Vesting of options can be time based or performance based. Performance based vesting, which is now gaining popularity will ensure that equity dilution happens only on the demonstrated performance. In a time based vesting scenario vesting happens irrespective of the post-grant performance. Practically it may not be possible to link vesting to performance for employees at all levels, however the allocation to the senior management can be of such a category.
Key to ensure that the employees are not de-motivated when the chips are down is a very strong communication link with them. It starts right when you grant. They need to be educated that ESOP is a long term instrument giving benefits over a 3 to 7 year period. It is not about a one time spurt in stock price but about sustained growth over a longer time.
When the performance is down the communication needs to focus on why is the performance below expectations, what is the management doing about it, what can the employees do about it, why is it a short term dip before the company will bounce back and so on.
Communication is also essential in making the employees aware about their ESOP entitlements and benefits. Globally more than 30% of the granted options lapse, bulk of them because the employees forget that they hold some vested options. Having a well thought out Communication plan, with adequate budget allocation is essential to make ESOPs successful.
Communication can be in several forms. Pre-grant orientation, grant documentation, help manuals, quarterly / six monthly performance reporting, periodical bulletins, vesting alerts, email campaigns, workshops, presentations, and so on.
Understanding Expectations and Designing Solutions
One of the vital ways of ensuring success of ESOP would be to understand in advance the expectations of the stakeholders and designing solutions to address them. Key stakeholders here are the beneficiaries (eligible employees), management (usually CEO) and the shareholders (promoters, strategic partners, Institutional investors, potential partners).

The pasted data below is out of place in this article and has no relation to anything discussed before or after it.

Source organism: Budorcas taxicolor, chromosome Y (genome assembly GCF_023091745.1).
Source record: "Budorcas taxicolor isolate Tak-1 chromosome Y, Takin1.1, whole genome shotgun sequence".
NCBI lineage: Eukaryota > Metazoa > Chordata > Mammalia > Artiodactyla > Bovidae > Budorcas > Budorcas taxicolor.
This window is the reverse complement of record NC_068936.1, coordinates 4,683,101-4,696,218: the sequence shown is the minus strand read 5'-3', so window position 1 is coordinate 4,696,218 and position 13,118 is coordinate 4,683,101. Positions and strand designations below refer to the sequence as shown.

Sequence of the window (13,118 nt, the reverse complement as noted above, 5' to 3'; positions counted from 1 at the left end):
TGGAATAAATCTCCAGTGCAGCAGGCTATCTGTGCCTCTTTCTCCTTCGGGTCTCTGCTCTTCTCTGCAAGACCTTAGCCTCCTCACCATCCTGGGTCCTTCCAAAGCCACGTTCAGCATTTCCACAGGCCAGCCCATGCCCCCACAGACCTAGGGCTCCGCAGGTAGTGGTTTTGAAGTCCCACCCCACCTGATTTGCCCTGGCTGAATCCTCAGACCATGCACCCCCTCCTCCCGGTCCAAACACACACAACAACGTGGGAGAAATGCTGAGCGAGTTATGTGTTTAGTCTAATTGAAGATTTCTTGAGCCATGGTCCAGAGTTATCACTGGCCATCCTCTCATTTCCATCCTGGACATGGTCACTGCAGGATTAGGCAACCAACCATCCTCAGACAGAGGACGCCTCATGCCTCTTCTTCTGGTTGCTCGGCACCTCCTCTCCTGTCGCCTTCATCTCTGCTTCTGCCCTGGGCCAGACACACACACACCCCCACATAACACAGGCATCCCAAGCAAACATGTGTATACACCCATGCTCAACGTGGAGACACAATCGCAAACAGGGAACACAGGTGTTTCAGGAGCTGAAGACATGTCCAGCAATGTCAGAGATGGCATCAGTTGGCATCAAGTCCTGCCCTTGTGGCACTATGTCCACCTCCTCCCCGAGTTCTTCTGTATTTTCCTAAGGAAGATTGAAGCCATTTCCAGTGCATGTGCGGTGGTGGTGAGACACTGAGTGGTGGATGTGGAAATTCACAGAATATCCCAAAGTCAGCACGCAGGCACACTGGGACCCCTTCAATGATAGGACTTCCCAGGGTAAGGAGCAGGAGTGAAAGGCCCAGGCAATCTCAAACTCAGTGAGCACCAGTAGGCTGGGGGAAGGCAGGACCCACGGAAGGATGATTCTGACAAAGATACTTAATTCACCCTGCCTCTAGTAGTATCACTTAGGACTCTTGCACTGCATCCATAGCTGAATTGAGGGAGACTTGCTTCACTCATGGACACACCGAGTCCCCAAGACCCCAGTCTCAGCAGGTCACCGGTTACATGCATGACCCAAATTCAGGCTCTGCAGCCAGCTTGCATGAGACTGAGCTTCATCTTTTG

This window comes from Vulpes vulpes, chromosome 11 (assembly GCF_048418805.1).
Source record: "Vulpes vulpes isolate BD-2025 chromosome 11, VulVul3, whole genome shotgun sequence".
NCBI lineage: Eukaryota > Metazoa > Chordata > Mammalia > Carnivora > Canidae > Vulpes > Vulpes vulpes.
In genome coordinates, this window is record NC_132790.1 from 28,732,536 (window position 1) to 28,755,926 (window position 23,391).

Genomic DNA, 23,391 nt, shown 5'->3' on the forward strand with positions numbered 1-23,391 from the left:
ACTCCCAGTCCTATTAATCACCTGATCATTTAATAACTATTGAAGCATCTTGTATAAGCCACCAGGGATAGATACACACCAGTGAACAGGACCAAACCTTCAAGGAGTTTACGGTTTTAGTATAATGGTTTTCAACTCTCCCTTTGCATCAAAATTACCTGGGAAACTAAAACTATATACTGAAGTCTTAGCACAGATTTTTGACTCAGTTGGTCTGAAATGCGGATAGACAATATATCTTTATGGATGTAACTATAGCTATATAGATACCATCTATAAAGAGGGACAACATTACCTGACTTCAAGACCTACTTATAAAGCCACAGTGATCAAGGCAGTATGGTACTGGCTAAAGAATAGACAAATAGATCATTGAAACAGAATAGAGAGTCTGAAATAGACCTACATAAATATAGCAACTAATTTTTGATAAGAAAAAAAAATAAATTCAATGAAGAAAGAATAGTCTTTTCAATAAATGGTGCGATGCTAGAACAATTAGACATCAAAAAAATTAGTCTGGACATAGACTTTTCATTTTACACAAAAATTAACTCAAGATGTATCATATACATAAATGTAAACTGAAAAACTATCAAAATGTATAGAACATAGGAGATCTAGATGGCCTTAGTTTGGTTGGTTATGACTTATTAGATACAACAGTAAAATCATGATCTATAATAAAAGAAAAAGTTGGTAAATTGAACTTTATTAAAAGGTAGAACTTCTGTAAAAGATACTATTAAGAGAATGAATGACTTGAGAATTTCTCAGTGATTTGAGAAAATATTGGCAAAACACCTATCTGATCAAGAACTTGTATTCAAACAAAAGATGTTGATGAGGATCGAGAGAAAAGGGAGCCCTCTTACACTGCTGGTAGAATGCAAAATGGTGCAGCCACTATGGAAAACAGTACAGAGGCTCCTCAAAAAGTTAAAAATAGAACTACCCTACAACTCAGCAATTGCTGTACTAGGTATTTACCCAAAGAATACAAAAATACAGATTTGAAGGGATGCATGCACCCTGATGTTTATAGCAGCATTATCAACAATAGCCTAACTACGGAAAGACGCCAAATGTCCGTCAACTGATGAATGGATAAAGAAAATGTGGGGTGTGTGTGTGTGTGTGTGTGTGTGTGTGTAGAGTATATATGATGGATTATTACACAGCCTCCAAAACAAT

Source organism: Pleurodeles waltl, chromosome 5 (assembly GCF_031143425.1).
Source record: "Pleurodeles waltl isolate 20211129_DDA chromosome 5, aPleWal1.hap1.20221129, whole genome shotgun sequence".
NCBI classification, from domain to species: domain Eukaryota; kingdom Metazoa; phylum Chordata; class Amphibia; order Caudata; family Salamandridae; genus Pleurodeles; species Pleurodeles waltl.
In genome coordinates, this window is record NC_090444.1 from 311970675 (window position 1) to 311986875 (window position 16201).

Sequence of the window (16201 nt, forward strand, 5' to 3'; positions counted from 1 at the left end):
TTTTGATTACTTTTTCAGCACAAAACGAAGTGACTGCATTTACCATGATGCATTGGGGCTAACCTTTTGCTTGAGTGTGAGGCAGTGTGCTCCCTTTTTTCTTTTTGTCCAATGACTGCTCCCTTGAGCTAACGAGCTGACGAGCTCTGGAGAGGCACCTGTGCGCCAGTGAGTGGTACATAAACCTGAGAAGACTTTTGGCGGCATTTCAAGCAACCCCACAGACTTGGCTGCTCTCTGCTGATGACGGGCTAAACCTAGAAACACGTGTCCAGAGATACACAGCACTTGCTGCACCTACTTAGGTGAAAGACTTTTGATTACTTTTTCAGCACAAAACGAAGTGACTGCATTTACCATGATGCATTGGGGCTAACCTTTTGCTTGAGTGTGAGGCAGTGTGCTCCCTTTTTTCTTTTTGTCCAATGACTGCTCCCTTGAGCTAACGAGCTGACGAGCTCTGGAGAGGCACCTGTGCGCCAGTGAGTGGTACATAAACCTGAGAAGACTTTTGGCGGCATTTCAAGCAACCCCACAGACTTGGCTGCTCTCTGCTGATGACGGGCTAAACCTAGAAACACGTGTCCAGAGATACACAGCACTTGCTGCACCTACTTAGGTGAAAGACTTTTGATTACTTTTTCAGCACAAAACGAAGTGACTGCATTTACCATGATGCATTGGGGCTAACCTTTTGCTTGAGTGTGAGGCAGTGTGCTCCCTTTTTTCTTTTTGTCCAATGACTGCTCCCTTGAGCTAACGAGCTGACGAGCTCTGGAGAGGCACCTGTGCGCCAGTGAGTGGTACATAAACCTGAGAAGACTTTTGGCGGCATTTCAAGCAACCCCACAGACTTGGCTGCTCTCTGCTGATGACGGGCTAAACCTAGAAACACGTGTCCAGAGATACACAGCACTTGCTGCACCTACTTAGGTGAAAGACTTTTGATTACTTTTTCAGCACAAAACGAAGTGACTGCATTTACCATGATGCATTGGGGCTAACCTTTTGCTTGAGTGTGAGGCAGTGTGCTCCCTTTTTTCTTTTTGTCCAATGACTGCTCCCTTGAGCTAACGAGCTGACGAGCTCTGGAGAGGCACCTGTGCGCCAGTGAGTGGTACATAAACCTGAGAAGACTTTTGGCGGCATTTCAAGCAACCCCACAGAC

From the employees’ and management perspective, the Option design should ideally be tailored for different hierarchy levels. Usually the differentiation in levels is made in terms of quantum of the grant. It will help if the Option design is itself different for different levels. One of the variations could be in the vesting condition as mentioned above. The others could be different vesting periods (longer for higher levels), different pricing (premium to market price can be considered for the key senior employees like the CEO or key business leaders).
From the shareholders’ perspective, the expectation is to achieve, high corporate performance with minimum dilution. This can be achieved through judicious use of the available pool and linking vesting to corporate performance.
ESOPs will not work, if there is no buy-in of all the stakeholders. Shareholders have to approve of them wholeheartedly. Management should design and roll them out ingeniously, by being transparent about the process, by being responsive to the expectations, by periodically evaluating the Plan performance and correcting the course if required. Employees have to understand the motive behind ESOPs, understand that Option certificate is not a lottery ticket, which will fructify by fluke neither is it a Government bond which will give returns even if the heavens fall. They are an instrument which makes them part-owners of the organization they work for. It is for them to maximize the returns for themselves and other shareholders who are relying on their skills and abilities. Human resource team has a decisive role in making ESOPs successful in their organization.
Harshu Ghate is Co founder and Managing Director of ESOP Direct and he can be contacted at firstname.lastname@example.org